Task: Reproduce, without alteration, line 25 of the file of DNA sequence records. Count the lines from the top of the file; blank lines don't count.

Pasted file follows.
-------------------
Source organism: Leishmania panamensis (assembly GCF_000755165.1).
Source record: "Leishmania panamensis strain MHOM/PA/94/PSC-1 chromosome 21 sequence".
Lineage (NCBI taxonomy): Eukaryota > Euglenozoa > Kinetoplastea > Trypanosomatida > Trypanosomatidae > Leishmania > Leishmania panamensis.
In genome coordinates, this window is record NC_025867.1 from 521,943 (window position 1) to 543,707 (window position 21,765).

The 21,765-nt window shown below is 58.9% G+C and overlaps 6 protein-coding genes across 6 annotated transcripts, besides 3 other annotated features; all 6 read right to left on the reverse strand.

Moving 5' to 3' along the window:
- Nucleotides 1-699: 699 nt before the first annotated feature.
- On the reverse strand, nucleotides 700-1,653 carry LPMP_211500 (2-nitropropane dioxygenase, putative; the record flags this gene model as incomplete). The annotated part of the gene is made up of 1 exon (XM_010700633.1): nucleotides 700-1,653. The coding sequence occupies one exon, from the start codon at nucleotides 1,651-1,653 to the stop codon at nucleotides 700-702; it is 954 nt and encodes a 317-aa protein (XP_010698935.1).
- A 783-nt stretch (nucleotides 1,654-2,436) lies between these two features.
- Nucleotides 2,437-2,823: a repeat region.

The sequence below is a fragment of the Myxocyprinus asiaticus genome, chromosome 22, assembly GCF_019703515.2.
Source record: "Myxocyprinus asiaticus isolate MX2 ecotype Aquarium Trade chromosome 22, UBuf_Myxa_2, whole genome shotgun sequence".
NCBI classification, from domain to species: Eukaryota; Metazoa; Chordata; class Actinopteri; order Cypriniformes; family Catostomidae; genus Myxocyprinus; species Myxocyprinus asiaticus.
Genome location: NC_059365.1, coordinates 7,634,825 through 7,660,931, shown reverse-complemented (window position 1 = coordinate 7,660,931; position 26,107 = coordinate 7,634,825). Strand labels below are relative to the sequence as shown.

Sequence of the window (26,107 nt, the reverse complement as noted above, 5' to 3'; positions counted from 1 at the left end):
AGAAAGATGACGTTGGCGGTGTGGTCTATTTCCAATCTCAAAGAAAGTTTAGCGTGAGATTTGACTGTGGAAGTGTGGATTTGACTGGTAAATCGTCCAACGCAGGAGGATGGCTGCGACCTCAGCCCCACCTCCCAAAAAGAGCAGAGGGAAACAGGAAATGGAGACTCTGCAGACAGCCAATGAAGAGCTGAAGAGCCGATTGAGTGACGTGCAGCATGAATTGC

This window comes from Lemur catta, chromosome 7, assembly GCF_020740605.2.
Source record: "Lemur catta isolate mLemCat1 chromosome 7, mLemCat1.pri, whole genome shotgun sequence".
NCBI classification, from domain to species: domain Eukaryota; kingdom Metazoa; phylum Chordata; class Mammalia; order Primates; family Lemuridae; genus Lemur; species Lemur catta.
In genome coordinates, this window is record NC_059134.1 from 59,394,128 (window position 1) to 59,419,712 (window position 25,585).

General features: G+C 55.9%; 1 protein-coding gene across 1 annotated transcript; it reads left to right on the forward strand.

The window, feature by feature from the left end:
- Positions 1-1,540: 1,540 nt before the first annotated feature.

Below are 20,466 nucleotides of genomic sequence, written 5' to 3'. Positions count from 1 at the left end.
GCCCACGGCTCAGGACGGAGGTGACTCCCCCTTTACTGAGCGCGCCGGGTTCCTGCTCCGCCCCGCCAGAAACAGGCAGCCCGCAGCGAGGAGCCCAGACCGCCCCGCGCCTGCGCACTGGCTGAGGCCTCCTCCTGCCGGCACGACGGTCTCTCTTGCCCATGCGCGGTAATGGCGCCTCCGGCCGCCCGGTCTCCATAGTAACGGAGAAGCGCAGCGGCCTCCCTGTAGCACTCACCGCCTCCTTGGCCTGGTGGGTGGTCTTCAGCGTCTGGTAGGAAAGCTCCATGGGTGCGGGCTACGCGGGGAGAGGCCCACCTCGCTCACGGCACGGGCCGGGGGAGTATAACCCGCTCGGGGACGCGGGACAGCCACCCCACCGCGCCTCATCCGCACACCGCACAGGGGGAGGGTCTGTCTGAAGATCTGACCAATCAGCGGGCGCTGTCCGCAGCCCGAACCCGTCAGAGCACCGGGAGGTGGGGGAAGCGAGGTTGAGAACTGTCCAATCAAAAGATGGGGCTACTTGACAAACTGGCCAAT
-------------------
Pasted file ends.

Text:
GCCCACGGCTCAGGACGGAGGTGACTCCCCCTTTACTGAGCGCGCCGGGTTCCTGCTCCGCCCCGCCAGAAACAGGCAGCCCGCAGCGAGGAGCCCAGACCGCCCCGCGCCTGCGCACTGGCTGAGGCCTCCTCCTGCCGGCACGACGGTCTCTCTTGCCCATGCGCGGTAATGGCGCCTCCGGCCGCCCGGTCTCCATAGTAACGGAGAAGCGCAGCGGCCTCCCTGTAGCACTCACCGCCTCCTTGGCCTGGTGGGTGGTCTTCAGCGTCTGGTAGGAAAGCTCCATGGGTGCGGGCTACGCGGGGAGAGGCCCACCTCGCTCACGGCACGGGCCGGGGGAGTATAACCCGCTCGGGGACGCGGGACAGCCACCCCACCGCGCCTCATCCGCACACCGCACAGGGGGAGGGTCTGTCTGAAGATCTGACCAATCAGCGGGCGCTGTCCGCAGCCCGAACCCGTCAGAGCACCGGGAGGTGGGGGAAGCGAGGTTGAGAACTGTCCAATCAAAAGATGGGGCTACTTGACAAACTGGCCAAT